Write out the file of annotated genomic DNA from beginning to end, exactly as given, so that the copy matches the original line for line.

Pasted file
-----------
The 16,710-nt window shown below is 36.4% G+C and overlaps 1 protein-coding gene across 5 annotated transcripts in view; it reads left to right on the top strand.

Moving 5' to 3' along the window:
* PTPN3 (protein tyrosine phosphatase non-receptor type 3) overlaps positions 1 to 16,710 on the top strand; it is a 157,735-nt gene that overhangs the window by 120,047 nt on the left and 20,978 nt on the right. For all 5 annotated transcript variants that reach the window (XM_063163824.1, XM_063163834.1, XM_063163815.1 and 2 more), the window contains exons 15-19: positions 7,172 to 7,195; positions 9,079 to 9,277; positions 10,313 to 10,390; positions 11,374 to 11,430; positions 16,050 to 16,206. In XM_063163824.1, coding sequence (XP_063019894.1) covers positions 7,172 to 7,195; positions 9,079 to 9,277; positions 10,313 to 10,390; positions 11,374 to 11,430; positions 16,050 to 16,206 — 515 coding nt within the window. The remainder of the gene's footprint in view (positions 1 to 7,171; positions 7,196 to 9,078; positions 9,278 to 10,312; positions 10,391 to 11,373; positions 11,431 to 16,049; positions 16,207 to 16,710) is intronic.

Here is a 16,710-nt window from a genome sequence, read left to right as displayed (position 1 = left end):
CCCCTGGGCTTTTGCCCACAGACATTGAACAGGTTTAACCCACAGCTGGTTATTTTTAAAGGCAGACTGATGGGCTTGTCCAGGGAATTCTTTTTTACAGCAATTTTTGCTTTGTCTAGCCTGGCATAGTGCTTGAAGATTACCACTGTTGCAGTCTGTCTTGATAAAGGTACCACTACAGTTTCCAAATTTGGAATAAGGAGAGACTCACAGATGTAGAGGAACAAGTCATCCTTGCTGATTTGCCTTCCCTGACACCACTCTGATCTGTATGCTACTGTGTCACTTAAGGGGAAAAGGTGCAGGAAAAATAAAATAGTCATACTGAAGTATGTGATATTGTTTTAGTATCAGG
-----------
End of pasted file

The 16,710-nt window shown below is 36.4% G+C and overlaps 1 protein-coding gene across 5 annotated transcripts in view; it reads left to right on the top strand.

Moving 5' to 3' along the window:
* PTPN3 (protein tyrosine phosphatase non-receptor type 3) overlaps positions 1 to 16,710 on the top strand; it is a 157,735-nt gene that overhangs the window by 120,047 nt on the left and 20,978 nt on the right. For all 5 annotated transcript variants that reach the window (XM_063163824.1, XM_063163834.1, XM_063163815.1 and 2 more), the window contains exons 15-19: positions 7,172 to 7,195; positions 9,079 to 9,277; positions 10,313 to 10,390; positions 11,374 to 11,430; positions 16,050 to 16,206. In XM_063163824.1, coding sequence (XP_063019894.1) covers positions 7,172 to 7,195; positions 9,079 to 9,277; positions 10,313 to 10,390; positions 11,374 to 11,430; positions 16,050 to 16,206 — 515 coding nt within the window. The remainder of the gene's footprint in view (positions 1 to 7,171; positions 7,196 to 9,078; positions 9,278 to 10,312; positions 10,391 to 11,373; positions 11,431 to 16,049; positions 16,207 to 16,710) is intronic.

Here is a 16,710-nt window from a genome sequence, read left to right as displayed (position 1 = left end):
CCCCTGGGCTTTTGCCCACAGACATTGAACAGGTTTAACCCACAGCTGGTTATTTTTAAAGGCAGACTGATGGGCTTGTCCAGGGAATTCTTTTTTACAGCAATTTTTGCTTTGTCTAGCCTGGCATAGTGCTTGAAGATTACCACTGTTGCAGTCTGTCTTGATAAAGGTACCACTACAGTTTCCAAATTTGGAATAAGGAGAGACTCACAGATGTAGAGGAACAAGTCATCCTTGCTGATTTGCCTTCCCTGACACCACTCTGATCTGTATGCTACTGTGTCACTTAAGGGGAAAAGGTGCAGGAAAAATAAAATAGTCATACTGAAGTATGTGATATTGTTTTAGTATCAGG